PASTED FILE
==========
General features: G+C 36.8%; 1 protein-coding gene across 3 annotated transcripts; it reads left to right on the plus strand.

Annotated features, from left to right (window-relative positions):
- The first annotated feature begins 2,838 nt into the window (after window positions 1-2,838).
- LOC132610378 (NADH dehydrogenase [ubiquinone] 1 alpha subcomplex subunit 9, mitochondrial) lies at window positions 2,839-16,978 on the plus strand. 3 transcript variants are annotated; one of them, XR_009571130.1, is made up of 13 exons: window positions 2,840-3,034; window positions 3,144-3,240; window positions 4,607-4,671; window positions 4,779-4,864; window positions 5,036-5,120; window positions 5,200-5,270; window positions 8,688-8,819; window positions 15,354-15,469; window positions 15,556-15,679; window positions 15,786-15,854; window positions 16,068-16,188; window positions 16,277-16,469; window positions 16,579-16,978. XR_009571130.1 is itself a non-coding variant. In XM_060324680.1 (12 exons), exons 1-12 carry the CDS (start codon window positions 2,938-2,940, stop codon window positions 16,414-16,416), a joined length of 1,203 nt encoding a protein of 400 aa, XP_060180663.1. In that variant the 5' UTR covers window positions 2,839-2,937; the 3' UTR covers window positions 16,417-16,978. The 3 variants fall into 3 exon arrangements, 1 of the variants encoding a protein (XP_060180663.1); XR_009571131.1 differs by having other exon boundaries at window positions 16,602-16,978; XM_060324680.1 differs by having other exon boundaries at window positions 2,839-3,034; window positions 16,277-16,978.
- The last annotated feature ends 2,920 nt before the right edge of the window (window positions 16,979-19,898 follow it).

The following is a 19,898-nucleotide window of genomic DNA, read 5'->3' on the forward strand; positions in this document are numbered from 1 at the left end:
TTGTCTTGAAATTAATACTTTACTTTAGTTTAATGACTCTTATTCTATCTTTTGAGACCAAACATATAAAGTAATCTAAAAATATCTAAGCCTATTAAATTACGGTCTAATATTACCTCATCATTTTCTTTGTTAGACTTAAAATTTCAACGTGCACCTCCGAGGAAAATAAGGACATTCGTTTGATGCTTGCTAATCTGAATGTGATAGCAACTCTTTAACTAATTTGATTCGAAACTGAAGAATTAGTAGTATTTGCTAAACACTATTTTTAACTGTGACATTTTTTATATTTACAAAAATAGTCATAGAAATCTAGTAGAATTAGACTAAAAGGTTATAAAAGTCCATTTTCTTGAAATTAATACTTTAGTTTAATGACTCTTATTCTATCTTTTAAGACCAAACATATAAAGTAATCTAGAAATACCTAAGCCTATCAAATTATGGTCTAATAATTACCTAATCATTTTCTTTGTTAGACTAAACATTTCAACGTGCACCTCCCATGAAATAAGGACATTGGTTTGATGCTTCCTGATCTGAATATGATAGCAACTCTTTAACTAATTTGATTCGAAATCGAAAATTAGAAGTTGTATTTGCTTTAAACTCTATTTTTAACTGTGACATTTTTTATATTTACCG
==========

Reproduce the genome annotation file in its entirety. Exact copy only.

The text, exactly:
General features: G+C 36.8%; 1 protein-coding gene across 3 annotated transcripts; it reads left to right on the plus strand.

Annotated features, from left to right (window-relative positions):
- The first annotated feature begins 2,838 nt into the window (after window positions 1-2,838).
- LOC132610378 (NADH dehydrogenase [ubiquinone] 1 alpha subcomplex subunit 9, mitochondrial) lies at window positions 2,839-16,978 on the plus strand. 3 transcript variants are annotated; one of them, XR_009571130.1, is made up of 13 exons: window positions 2,840-3,034; window positions 3,144-3,240; window positions 4,607-4,671; window positions 4,779-4,864; window positions 5,036-5,120; window positions 5,200-5,270; window positions 8,688-8,819; window positions 15,354-15,469; window positions 15,556-15,679; window positions 15,786-15,854; window positions 16,068-16,188; window positions 16,277-16,469; window positions 16,579-16,978. XR_009571130.1 is itself a non-coding variant. In XM_060324680.1 (12 exons), exons 1-12 carry the CDS (start codon window positions 2,938-2,940, stop codon window positions 16,414-16,416), a joined length of 1,203 nt encoding a protein of 400 aa, XP_060180663.1. In that variant the 5' UTR covers window positions 2,839-2,937; the 3' UTR covers window positions 16,417-16,978. The 3 variants fall into 3 exon arrangements, 1 of the variants encoding a protein (XP_060180663.1); XR_009571131.1 differs by having other exon boundaries at window positions 16,602-16,978; XM_060324680.1 differs by having other exon boundaries at window positions 2,839-3,034; window positions 16,277-16,978.
- The last annotated feature ends 2,920 nt before the right edge of the window (window positions 16,979-19,898 follow it).

The following is a 19,898-nucleotide window of genomic DNA, read 5'->3' on the forward strand; positions in this document are numbered from 1 at the left end:
TTGTCTTGAAATTAATACTTTACTTTAGTTTAATGACTCTTATTCTATCTTTTGAGACCAAACATATAAAGTAATCTAAAAATATCTAAGCCTATTAAATTACGGTCTAATATTACCTCATCATTTTCTTTGTTAGACTTAAAATTTCAACGTGCACCTCCGAGGAAAATAAGGACATTCGTTTGATGCTTGCTAATCTGAATGTGATAGCAACTCTTTAACTAATTTGATTCGAAACTGAAGAATTAGTAGTATTTGCTAAACACTATTTTTAACTGTGACATTTTTTATATTTACAAAAATAGTCATAGAAATCTAGTAGAATTAGACTAAAAGGTTATAAAAGTCCATTTTCTTGAAATTAATACTTTAGTTTAATGACTCTTATTCTATCTTTTAAGACCAAACATATAAAGTAATCTAGAAATACCTAAGCCTATCAAATTATGGTCTAATAATTACCTAATCATTTTCTTTGTTAGACTAAACATTTCAACGTGCACCTCCCATGAAATAAGGACATTGGTTTGATGCTTCCTGATCTGAATATGATAGCAACTCTTTAACTAATTTGATTCGAAATCGAAAATTAGAAGTTGTATTTGCTTTAAACTCTATTTTTAACTGTGACATTTTTTATATTTACCG